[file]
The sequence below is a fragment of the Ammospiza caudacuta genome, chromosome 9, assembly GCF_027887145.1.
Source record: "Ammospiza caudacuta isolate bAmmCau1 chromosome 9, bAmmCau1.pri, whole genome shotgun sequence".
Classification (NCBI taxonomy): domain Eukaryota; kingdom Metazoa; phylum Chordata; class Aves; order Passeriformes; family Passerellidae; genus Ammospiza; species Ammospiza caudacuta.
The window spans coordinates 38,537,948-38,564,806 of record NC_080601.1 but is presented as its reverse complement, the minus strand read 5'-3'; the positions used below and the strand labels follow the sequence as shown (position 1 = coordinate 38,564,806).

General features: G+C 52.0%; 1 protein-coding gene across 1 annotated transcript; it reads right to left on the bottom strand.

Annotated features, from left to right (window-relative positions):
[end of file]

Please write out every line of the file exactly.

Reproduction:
The sequence below is a fragment of the Ammospiza caudacuta genome, chromosome 9, assembly GCF_027887145.1.
Source record: "Ammospiza caudacuta isolate bAmmCau1 chromosome 9, bAmmCau1.pri, whole genome shotgun sequence".
Classification (NCBI taxonomy): domain Eukaryota; kingdom Metazoa; phylum Chordata; class Aves; order Passeriformes; family Passerellidae; genus Ammospiza; species Ammospiza caudacuta.
The window spans coordinates 38,537,948-38,564,806 of record NC_080601.1 but is presented as its reverse complement, the minus strand read 5'-3'; the positions used below and the strand labels follow the sequence as shown (position 1 = coordinate 38,564,806).

General features: G+C 52.0%; 1 protein-coding gene across 1 annotated transcript; it reads right to left on the bottom strand.

Annotated features, from left to right (window-relative positions):